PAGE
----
Special Treatment

On the surface, it looks like a simple story: A mean bus driver mistreats and humiliates a girl with diabetes, someone whose well-being he is supposed to look out for. And as the details of the story make clear, there is no acceptable explanation for the driver’s behavior in this situation. But nevertheless, the incident raises questions about what a more respectful bus driver should have done, and what is generally the right thing to do when someone with a health condition requests an accommodation — especially when that accommodation inconveniences other people.

The story itself is rage-inducing. As reported by KTUU, an Anchorage, Alaska, NBC affiliate, a high school freshman named Hannah — who has Type 1 diabetes — was waiting for the bus to show up after school when she checked her blood glucose and got a reading of 35 mg/dl (dangerously low). Realizing that she didn’t have any fast-acting carbohydrates on her, she asked a friend to run inside to the school and grab a juice drink to bring back to her. While the friend was inside, the bus arrived, and Hannah called her mother to explain the situation. Hannah’s mother asked to speak to the bus driver to explain the situation to him and ask him to wait for Hannah’s friend. The bus driver refused, yelling at Hannah to move away from the bus’s door, that he needed to leave and that he couldn’t talk on the phone while driving. Upon hearing that she had diabetes and that a friend had run inside to grab a juice, he yelled, “Why didn’t you take care of that before now? We have to leave.”


When Hannah continued to beg the driver to wait — with panic rising in her voice — he started mocking her, yelling, “Oooh, we have a medical emergency, call 411, call 411.” Hannah’s mother heard the entire encounter over the phone. By this point, other students had offered Hannah a Dr. Pepper soft drink and some candy, which she accepted, but she was still waiting for her friend to return. An assistant principal arrived to try to assess the situation and was also yelled at by the bus driver, and then the school nurse arrived and pulled Hannah off the bus, which then left without her.

According to this account by Hannah’s mother, which she originally posted on Facebook, the bus driver’s behavior was unquestionably, shockingly mean and disgusting. But the question remains: What should a bus driver do in such a situation? Clearly the answer is not to mock and belittle Hannah. But it’s not clear than waiting indefinitely for Hannah’s friend to return was the right thing to do, either — there was, after all, a schedule to keep and parents who were counting on their kids being taken home. Perhaps a school bus is indeed a special case, but would anyone expect an airline pilot to hold a flight in a similar situation, while a passenger with diabetes waits for her friend to return from buying juice in the airport? Here at Diabetes Flashpoints, we’ve often discussed other situations in which accommodations were refused for people with diabetes — but in most of these cases, an accommodation wouldn’t have inconvenienced anyone else. One could make the argument that in this case, Hannah should have been prepared by having juice boxes on her, and upon realizing she didn’t have any, she should have stayed behind and found a different way to get home.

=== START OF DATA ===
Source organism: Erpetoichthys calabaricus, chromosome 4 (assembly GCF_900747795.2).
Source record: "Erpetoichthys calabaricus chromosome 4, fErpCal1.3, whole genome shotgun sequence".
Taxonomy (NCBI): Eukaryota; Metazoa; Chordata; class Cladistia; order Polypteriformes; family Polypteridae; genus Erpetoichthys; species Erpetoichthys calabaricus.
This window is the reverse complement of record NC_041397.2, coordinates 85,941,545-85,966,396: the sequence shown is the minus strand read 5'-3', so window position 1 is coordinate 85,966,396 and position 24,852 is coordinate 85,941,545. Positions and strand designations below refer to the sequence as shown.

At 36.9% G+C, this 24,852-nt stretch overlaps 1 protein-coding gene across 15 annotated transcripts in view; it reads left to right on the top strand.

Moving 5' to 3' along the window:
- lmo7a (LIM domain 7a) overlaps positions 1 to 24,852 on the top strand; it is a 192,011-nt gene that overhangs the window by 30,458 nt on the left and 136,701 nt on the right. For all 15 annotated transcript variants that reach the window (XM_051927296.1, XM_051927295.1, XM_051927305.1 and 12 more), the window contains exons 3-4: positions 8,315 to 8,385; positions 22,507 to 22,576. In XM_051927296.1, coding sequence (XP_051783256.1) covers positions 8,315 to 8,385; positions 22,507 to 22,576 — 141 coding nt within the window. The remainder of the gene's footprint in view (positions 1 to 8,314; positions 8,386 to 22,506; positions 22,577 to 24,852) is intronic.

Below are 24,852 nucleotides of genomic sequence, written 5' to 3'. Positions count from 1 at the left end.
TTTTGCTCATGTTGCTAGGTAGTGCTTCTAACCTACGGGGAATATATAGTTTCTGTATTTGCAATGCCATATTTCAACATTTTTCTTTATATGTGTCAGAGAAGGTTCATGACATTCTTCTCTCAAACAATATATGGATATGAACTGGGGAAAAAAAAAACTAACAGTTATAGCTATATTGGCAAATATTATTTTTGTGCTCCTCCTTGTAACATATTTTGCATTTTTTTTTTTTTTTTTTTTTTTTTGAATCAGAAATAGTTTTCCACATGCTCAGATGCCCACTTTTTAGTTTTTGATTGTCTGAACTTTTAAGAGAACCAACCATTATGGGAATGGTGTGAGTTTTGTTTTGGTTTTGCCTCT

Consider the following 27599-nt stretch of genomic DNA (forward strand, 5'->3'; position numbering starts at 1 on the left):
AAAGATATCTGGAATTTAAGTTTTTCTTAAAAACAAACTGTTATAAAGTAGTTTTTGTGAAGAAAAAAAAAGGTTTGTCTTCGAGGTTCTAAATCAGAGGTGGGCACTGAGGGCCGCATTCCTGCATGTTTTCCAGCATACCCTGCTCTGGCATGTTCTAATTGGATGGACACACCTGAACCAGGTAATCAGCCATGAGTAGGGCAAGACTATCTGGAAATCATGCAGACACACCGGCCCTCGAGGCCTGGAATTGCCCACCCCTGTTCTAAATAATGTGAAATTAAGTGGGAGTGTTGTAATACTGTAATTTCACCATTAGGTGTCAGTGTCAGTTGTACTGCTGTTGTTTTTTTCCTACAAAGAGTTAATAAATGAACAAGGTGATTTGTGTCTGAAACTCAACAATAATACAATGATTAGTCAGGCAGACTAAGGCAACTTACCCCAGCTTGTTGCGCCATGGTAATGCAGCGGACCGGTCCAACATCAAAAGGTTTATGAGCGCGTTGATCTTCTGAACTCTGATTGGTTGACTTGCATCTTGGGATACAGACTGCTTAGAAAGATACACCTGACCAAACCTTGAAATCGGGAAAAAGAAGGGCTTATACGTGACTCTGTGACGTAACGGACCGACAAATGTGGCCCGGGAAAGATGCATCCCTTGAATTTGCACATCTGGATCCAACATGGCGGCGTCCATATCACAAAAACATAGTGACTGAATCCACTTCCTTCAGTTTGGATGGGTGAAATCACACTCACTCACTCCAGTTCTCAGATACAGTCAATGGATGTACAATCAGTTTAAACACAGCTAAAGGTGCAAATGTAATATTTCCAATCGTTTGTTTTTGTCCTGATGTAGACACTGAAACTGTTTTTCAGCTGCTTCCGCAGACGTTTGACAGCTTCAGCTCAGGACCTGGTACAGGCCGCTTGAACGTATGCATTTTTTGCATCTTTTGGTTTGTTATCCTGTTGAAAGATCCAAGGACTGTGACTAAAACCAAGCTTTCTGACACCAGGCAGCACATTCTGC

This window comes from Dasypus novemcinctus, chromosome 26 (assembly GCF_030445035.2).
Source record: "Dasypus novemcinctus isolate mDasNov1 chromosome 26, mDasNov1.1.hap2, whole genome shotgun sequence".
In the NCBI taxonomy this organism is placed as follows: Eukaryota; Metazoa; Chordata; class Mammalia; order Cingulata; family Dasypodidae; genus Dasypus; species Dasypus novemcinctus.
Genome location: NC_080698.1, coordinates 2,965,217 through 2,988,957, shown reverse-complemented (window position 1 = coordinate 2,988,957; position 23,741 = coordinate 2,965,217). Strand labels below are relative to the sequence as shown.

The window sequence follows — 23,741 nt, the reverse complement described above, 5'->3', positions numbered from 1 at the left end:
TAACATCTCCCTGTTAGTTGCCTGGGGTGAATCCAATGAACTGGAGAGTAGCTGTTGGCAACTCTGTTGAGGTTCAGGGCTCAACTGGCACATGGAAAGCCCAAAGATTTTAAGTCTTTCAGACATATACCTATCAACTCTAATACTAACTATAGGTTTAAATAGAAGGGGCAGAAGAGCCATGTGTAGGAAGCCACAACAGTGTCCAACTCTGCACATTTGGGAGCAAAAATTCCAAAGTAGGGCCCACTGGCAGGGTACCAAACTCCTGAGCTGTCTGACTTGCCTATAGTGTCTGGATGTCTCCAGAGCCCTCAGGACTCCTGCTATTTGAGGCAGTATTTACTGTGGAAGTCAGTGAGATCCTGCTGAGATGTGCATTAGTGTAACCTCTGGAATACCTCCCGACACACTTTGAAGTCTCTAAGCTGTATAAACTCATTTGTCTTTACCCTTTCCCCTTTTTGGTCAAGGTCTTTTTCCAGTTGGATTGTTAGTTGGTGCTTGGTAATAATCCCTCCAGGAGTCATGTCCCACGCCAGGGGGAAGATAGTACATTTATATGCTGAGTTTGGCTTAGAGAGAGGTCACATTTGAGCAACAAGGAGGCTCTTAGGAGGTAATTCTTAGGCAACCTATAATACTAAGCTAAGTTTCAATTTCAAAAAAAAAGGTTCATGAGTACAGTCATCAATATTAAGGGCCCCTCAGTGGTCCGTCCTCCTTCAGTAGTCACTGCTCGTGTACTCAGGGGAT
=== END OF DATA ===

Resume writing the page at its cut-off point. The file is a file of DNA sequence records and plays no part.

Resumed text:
What do you think — is it reasonable or unreasonable to expect a bus (or plane, or boat) to wait for someone who is experiencing hypoglycemia (low blood glucose)? What about another health condition, such as an asthma attack? Is there a difference between stopping a vehicle because of a passenger’s medical condition, and delaying the vehicle’s departure in the first place? Does the severity or inconvenience of the medical condition matter — for example, should a bus wait for someone who is treating hypoglycemia, but not for someone recovering from a heart attack? Leave a comment below!

  • BK former CDE, now retired

    Lots of issues here. The bus driver should not mock and ridicule any student, ever! Whether they have a health issue or not so that is a first issue that I would hope his supervisor addressed. If he has a history of that type of behavior he should be gone.

    I would also hope he would have had some training about diabetes in general. He may have had. A bus driver might have legitimate concerns about whether a student who is that low is going to be safe on his bus so it might be more appropriate for her to get her juice, notify other school staff in the building and call for another way home in case her hypoglycemia persisted or became worse. Perhaps he should have notified someone in the building. I imagine he had a radio.